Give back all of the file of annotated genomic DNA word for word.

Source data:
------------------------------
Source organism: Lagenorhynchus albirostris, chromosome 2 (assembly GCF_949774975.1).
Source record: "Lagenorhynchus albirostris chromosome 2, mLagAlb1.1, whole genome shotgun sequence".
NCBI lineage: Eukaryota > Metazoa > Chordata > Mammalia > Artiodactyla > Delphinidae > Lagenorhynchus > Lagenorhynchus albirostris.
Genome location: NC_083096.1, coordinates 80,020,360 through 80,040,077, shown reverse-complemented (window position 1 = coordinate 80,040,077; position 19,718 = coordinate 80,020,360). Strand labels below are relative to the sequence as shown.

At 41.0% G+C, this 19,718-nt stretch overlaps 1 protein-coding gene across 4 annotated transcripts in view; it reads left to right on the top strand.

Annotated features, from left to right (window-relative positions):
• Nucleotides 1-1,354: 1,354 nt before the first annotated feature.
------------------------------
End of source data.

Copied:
Source organism: Lagenorhynchus albirostris, chromosome 2 (assembly GCF_949774975.1).
Source record: "Lagenorhynchus albirostris chromosome 2, mLagAlb1.1, whole genome shotgun sequence".
NCBI lineage: Eukaryota > Metazoa > Chordata > Mammalia > Artiodactyla > Delphinidae > Lagenorhynchus > Lagenorhynchus albirostris.
Genome location: NC_083096.1, coordinates 80,020,360 through 80,040,077, shown reverse-complemented (window position 1 = coordinate 80,040,077; position 19,718 = coordinate 80,020,360). Strand labels below are relative to the sequence as shown.

At 41.0% G+C, this 19,718-nt stretch overlaps 1 protein-coding gene across 4 annotated transcripts in view; it reads left to right on the top strand.

Annotated features, from left to right (window-relative positions):
• Nucleotides 1-1,354: 1,354 nt before the first annotated feature.